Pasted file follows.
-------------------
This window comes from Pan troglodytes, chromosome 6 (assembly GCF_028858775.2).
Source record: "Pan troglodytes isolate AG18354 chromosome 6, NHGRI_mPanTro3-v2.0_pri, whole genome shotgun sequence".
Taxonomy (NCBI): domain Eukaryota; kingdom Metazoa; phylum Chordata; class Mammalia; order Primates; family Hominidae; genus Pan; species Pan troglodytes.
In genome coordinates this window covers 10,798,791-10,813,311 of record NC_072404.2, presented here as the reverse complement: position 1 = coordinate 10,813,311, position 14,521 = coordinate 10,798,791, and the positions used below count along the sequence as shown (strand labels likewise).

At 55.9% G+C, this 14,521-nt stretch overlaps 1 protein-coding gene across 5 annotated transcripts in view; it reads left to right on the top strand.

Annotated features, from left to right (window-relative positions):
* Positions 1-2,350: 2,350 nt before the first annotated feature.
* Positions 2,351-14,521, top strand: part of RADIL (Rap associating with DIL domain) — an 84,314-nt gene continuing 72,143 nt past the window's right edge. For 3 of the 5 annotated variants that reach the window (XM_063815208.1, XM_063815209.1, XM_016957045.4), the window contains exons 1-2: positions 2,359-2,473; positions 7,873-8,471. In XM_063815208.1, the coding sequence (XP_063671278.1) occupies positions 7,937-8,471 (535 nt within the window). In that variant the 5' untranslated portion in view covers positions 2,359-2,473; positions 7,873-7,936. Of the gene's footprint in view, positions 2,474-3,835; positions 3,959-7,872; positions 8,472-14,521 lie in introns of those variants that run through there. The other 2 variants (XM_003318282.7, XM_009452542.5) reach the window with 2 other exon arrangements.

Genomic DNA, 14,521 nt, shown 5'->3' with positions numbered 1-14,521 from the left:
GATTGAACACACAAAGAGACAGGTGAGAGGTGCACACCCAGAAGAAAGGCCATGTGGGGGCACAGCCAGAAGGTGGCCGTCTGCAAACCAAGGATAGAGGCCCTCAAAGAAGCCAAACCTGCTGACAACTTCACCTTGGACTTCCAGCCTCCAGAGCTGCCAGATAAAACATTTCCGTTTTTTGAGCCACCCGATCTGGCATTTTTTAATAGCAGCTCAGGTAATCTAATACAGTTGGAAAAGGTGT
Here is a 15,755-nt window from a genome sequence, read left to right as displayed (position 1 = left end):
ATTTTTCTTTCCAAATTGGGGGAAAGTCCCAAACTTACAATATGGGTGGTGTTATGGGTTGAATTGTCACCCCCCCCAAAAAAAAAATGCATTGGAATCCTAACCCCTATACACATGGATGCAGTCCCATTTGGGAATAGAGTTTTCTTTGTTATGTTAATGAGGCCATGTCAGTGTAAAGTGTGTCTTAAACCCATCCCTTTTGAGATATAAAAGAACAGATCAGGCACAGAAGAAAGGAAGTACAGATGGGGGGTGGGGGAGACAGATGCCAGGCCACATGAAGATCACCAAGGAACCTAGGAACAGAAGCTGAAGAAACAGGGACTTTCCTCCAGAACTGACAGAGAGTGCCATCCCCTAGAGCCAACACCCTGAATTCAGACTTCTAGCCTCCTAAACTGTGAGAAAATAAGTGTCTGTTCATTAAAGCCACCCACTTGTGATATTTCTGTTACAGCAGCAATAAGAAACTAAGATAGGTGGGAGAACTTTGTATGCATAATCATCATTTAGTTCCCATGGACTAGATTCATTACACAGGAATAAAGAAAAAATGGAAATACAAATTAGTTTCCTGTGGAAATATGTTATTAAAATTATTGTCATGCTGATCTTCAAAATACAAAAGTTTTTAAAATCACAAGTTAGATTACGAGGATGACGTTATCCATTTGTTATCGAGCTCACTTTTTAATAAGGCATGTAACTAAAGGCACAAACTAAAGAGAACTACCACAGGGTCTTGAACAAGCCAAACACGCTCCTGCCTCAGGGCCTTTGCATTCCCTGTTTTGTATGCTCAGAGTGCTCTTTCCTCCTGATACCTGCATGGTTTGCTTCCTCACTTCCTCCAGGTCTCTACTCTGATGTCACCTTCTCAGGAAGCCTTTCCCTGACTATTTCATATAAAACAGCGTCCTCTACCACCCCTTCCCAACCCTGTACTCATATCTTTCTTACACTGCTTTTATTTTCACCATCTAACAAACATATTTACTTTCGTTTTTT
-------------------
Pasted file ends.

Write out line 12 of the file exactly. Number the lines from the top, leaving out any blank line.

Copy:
ATTTTTCTTTCCAAATTGGGGGAAAGTCCCAAACTTACAATATGGGTGGTGTTATGGGTTGAATTGTCACCCCCCCCAAAAAAAAAATGCATTGGAATCCTAACCCCTATACACATGGATGCAGTCCCATTTGGGAATAGAGTTTTCTTTGTTATGTTAATGAGGCCATGTCAGTGTAAAGTGTGTCTTAAACCCATCCCTTTTGAGATATAAAAGAACAGATCAGGCACAGAAGAAAGGAAGTACAGATGGGGGGTGGGGGAGACAGATGCCAGGCCACATGAAGATCACCAAGGAACCTAGGAACAGAAGCTGAAGAAACAGGGACTTTCCTCCAGAACTGACAGAGAGTGCCATCCCCTAGAGCCAACACCCTGAATTCAGACTTCTAGCCTCCTAAACTGTGAGAAAATAAGTGTCTGTTCATTAAAGCCACCCACTTGTGATATTTCTGTTACAGCAGCAATAAGAAACTAAGATAGGTGGGAGAACTTTGTATGCATAATCATCATTTAGTTCCCATGGACTAGATTCATTACACAGGAATAAAGAAAAAATGGAAATACAAATTAGTTTCCTGTGGAAATATGTTATTAAAATTATTGTCATGCTGATCTTCAAAATACAAAAGTTTTTAAAATCACAAGTTAGATTACGAGGATGACGTTATCCATTTGTTATCGAGCTCACTTTTTAATAAGGCATGTAACTAAAGGCACAAACTAAAGAGAACTACCACAGGGTCTTGAACAAGCCAAACACGCTCCTGCCTCAGGGCCTTTGCATTCCCTGTTTTGTATGCTCAGAGTGCTCTTTCCTCCTGATACCTGCATGGTTTGCTTCCTCACTTCCTCCAGGTCTCTACTCTGATGTCACCTTCTCAGGAAGCCTTTCCCTGACTATTTCATATAAAACAGCGTCCTCTACCACCCCTTCCCAACCCTGTACTCATATCTTTCTTACACTGCTTTTATTTTCACCATCTAACAAACATATTTACTTTCGTTTTTT